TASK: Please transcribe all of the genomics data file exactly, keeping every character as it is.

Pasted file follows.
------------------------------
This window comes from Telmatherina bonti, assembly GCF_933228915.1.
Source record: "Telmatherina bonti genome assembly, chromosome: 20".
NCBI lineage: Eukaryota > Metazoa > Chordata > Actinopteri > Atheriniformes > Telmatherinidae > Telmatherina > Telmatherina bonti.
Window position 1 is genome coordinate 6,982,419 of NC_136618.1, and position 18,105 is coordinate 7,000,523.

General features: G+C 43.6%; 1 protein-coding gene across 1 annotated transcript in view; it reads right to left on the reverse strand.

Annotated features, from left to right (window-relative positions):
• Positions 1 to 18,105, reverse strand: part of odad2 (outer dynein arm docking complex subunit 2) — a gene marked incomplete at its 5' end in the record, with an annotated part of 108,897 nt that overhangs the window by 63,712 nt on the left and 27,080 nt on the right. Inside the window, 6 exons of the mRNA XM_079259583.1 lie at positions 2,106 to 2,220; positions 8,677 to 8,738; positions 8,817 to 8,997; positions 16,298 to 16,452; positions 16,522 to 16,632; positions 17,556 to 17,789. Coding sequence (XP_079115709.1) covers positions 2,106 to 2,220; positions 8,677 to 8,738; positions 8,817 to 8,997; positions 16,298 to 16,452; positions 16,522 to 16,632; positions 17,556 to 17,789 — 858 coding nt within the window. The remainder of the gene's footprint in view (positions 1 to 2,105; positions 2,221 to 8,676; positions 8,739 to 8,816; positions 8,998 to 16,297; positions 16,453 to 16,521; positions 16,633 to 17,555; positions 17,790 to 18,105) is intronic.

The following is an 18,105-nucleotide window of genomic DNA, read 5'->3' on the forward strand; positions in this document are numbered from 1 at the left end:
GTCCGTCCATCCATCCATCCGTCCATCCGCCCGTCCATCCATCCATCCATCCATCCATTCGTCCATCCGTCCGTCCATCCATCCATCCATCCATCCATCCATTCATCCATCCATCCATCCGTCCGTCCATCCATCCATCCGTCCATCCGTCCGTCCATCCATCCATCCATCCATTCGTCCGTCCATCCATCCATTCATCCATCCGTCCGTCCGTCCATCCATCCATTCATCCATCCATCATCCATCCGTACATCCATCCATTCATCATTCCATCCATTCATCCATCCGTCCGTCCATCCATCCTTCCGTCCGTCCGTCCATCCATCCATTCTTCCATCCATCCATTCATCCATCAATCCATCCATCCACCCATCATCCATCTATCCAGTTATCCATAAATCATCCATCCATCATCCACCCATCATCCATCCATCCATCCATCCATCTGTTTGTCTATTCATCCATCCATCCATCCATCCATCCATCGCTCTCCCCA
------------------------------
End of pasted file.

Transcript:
This window comes from Telmatherina bonti, assembly GCF_933228915.1.
Source record: "Telmatherina bonti genome assembly, chromosome: 20".
NCBI lineage: Eukaryota > Metazoa > Chordata > Actinopteri > Atheriniformes > Telmatherinidae > Telmatherina > Telmatherina bonti.
Window position 1 is genome coordinate 6,982,419 of NC_136618.1, and position 18,105 is coordinate 7,000,523.

General features: G+C 43.6%; 1 protein-coding gene across 1 annotated transcript in view; it reads right to left on the reverse strand.

Annotated features, from left to right (window-relative positions):
• Positions 1 to 18,105, reverse strand: part of odad2 (outer dynein arm docking complex subunit 2) — a gene marked incomplete at its 5' end in the record, with an annotated part of 108,897 nt that overhangs the window by 63,712 nt on the left and 27,080 nt on the right. Inside the window, 6 exons of the mRNA XM_079259583.1 lie at positions 2,106 to 2,220; positions 8,677 to 8,738; positions 8,817 to 8,997; positions 16,298 to 16,452; positions 16,522 to 16,632; positions 17,556 to 17,789. Coding sequence (XP_079115709.1) covers positions 2,106 to 2,220; positions 8,677 to 8,738; positions 8,817 to 8,997; positions 16,298 to 16,452; positions 16,522 to 16,632; positions 17,556 to 17,789 — 858 coding nt within the window. The remainder of the gene's footprint in view (positions 1 to 2,105; positions 2,221 to 8,676; positions 8,739 to 8,816; positions 8,998 to 16,297; positions 16,453 to 16,521; positions 16,633 to 17,555; positions 17,790 to 18,105) is intronic.

The following is an 18,105-nucleotide window of genomic DNA, read 5'->3' on the forward strand; positions in this document are numbered from 1 at the left end:
GTCCGTCCATCCATCCATCCGTCCATCCGCCCGTCCATCCATCCATCCATCCATCCATTCGTCCATCCGTCCGTCCATCCATCCATCCATCCATCCATCCATTCATCCATCCATCCATCCGTCCGTCCATCCATCCATCCGTCCATCCGTCCGTCCATCCATCCATCCATCCATTCGTCCGTCCATCCATCCATTCATCCATCCGTCCGTCCGTCCATCCATCCATTCATCCATCCATCATCCATCCGTACATCCATCCATTCATCATTCCATCCATTCATCCATCCGTCCGTCCATCCATCCTTCCGTCCGTCCGTCCATCCATCCATTCTTCCATCCATCCATTCATCCATCAATCCATCCATCCACCCATCATCCATCTATCCAGTTATCCATAAATCATCCATCCATCATCCACCCATCATCCATCCATCCATCCATCCATCTGTTTGTCTATTCATCCATCCATCCATCCATCCATCCATCGCTCTCCCCA